Let Us Be True by Erna Buffie Published by Coteau Books Review by Shelley A. Leedahl $19.95 ISBN 9-781550-506358 The unceasing mystery of “family” is at the heart of many a novel, and in Let Us Be True, Manitoba-based Erna Buffie employs a variety of characters to explore this complex subject across generations. When one considers how we often hurt those closest to us-including our kin-it’s easy to question whether blood is indeed thicker than water. Buffie kicks this novel off on a WW2 battlefield. Henry’s a young soldier who doesn’t regret the death of his hometown comrade, as it frees up that soldier’s girl. He knows that Pearl “won’t be an easy woman to love, but he can’t think of anything else he would rather do.” In the chapters that follow-and through the voices of her two adult daughters and others-we learn that Henry pegged it: foul-mouthed, sour, and seemingly heartless, Pearl’s a difficult woman to like, let alone love. In chapter two we meet the force that is Pearl Calder. Now seventy-four, she’s clearing out anything extraneous after Henry’s death, including items others might keep for sentimental reasons. Good details here help us understand these characters, ie: Henry…

Exile on a Grid Road
Thistledown Press / 3 November 2015

Exile on a Grid Road by Shelley Banks Published by Thistledown Press Review by Shelley A. Leedahl $12.95 ISBN 978-1-77187-057-3 Robins, grackles, gulls, airport snow geese, a Great Horned Owl, iconic chick-a-dees that eat peanuts from the palm of a hand, pigeons, Ruby-throated hummingbirds in bougainvillea. Birds flutter in and out of Exile on a Grid Road by longtime Regina writer and photographer Shelley Banks. In her inaugural poetry collection, the multi-genre scribe demonstrates that she’s also paid attention to dogs and cats, insects, rain, the myriad plants (“natives and exotics”) that grow alongside gravel roads, and, of course, to the human heart. Why is this all important? Because life whizzes by, and most of us don’t take the time to stop and consider how a grasshopper resembles a twig on a patio gate, or how-on a grave or anywhere else in a certain season-“lumps of clay jut\through the snow”. This is the very stuff of life; it counterbalances the tedium of work-a-day lives, the horrors of cancer and chemotherapy, the shadows that deaths leave behind. It’s good and necessary to celebrate what goes on beneath the glossy surface of life, and that’s what poets like Banks do so well….

Looking for Aiktow
Joan Soggie / 3 November 2015

Looking for Aiktow: Stories Behind the History of the Elbow of the South Saskatchewan River by Joan Soggie Published by Joan Soggie Review by Keith Foster $20.00 ISBN 978-1-890692-26-1 Aiktow was a notoriously dangerous place. In 1866 a clash between Cree and Blackfoot warriors left hundreds dead, their bleached bones littering a valley. Joan Soggie describes this battle and her search for the site in Looking for Aiktow: Stories Behind the History of the Elbow of the South Saskatchewan River. Aiktow, Cree for elbow, referred to an abrupt bend or elbow in the South Saskatchewan River, located near the current village of Elbow, SK. Both Cree and early explorers avoided camping in this area where the river turned; to do so was an open invitation for the Blackfoot to attack. According to Soggie, “Cree became the official language of the fur trade” on the prairies. For a while the Cree profited by their relationship with the Hudson’s Bay Company, supplying traders with tonnes of fresh meat and pemmican “But those golden days were as elusive and short-lived as the mirages that haunt distant prairie horizons,” Soggie says. She maintains a sympathetic view of Aboriginals, devoting a chapter to Cree Chief…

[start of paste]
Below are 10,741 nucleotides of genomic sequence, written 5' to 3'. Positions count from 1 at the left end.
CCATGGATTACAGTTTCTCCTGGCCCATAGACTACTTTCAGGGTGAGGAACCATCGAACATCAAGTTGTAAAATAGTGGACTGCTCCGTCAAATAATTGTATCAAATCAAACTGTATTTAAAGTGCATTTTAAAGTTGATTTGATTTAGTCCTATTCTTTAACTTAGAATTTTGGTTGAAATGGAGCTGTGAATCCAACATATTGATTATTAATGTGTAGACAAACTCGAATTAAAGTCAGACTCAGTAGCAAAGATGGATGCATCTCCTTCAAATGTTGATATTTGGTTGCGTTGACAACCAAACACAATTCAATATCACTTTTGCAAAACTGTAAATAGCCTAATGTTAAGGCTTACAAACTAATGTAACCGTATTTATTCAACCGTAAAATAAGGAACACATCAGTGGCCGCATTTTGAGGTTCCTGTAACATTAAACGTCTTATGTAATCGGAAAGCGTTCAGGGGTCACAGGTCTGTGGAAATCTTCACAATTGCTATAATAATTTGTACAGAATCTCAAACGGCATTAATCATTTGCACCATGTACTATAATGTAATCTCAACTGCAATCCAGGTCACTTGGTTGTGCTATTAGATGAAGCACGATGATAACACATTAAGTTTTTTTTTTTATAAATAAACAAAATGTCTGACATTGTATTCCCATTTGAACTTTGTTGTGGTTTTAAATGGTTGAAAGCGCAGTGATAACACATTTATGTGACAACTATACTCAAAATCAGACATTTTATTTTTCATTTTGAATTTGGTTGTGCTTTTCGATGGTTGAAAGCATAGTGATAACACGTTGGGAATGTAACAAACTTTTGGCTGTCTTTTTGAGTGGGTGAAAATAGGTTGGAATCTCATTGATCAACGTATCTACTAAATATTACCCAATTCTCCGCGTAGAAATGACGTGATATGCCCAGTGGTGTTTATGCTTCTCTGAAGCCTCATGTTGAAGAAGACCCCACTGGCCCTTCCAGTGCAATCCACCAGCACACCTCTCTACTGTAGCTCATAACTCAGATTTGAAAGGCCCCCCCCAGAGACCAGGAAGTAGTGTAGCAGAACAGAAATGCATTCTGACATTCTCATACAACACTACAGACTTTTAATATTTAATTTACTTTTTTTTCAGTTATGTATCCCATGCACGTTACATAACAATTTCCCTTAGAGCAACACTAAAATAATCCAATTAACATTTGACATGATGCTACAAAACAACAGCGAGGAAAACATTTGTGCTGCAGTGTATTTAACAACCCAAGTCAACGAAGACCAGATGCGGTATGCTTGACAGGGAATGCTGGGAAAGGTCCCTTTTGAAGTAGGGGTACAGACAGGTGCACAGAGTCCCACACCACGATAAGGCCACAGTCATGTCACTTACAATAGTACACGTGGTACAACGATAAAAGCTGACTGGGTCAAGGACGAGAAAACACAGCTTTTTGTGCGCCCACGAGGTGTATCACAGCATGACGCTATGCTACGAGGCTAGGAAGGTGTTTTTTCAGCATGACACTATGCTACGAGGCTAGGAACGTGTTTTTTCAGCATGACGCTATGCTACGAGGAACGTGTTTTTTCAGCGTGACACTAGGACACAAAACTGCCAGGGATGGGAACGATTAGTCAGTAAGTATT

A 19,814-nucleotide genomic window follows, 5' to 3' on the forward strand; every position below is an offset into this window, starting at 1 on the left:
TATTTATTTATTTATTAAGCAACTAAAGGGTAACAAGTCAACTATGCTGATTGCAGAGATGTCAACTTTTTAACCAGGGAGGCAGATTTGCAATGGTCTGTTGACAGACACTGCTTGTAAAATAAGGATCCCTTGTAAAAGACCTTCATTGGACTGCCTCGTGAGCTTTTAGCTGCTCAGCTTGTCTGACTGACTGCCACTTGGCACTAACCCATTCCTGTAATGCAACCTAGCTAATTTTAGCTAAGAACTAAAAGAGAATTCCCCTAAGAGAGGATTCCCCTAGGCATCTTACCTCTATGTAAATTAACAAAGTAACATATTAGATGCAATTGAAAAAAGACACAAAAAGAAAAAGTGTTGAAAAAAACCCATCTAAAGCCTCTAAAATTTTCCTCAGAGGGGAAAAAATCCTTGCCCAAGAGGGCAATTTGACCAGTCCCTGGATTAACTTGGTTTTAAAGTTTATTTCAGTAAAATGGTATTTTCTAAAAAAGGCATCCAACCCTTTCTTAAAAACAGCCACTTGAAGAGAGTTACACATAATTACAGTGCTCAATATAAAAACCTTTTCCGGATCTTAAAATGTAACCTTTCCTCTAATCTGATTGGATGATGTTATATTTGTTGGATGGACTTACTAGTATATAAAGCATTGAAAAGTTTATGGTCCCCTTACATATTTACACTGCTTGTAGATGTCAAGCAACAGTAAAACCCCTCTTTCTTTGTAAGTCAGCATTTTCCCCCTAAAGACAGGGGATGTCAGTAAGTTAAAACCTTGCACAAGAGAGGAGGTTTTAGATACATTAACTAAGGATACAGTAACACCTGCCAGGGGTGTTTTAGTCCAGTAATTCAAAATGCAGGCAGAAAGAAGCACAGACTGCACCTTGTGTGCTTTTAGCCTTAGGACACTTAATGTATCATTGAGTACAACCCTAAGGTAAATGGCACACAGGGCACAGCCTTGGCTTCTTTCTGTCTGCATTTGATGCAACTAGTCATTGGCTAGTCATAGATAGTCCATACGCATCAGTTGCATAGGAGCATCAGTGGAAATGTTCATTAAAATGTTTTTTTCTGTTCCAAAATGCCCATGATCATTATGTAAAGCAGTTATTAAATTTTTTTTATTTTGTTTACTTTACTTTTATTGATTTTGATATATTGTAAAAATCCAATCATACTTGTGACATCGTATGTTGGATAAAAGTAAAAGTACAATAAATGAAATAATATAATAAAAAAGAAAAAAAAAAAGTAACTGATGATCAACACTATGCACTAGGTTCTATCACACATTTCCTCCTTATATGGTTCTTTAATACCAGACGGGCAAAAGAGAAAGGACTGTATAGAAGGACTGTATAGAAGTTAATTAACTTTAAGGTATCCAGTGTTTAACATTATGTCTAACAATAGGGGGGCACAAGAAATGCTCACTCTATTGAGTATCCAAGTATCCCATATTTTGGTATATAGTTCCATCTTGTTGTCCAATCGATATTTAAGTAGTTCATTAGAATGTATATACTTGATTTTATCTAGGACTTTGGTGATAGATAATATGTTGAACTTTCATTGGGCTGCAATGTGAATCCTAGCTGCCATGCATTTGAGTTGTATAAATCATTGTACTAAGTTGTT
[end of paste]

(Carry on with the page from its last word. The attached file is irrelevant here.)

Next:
Wild Sage Press / 3 November 2015

Watermarks by Laura Burkhart Published by Wild Sage Press Review by Eric Greenway $15.00 ISBN 9780988122932 Watermarks, Laura Burkhart’s second book of poetry, will make you laugh. You can hear the poet’s glee in many of these poems-and you wonder how she maintains such fine control of language while giving herself over to all-out play. The levity begins with the first poem, “Advice from Noah’s Wife”, who can “hardly breathe halfway through, let alone tell Noah he should have hired a female ark-tech who knows the ins-and-outs of cleaning.” It’s fitting that a poet who achieves a high level of playfulness with language should include a poem about strategically placing the word “Envy” on a (somewhat altered) Scrabble board, then topping that move with an even better score-“well let’s just say/your fellow players will turn/a not-unpleasant shade of green/when you also use all seven/letters for the 50-point bonus.” In “Writing the Old Frogs Home” the amphibious narrator admits that “Maybe this frog/hospital doesn’t even exist/outside our own lily-/livered minds. Maybe this/is really a frog-leg emporium/and that’s why there are so many/wheel chairs down by the pond.” And, from the same poem, have you heard the one about Mr. Weber, the…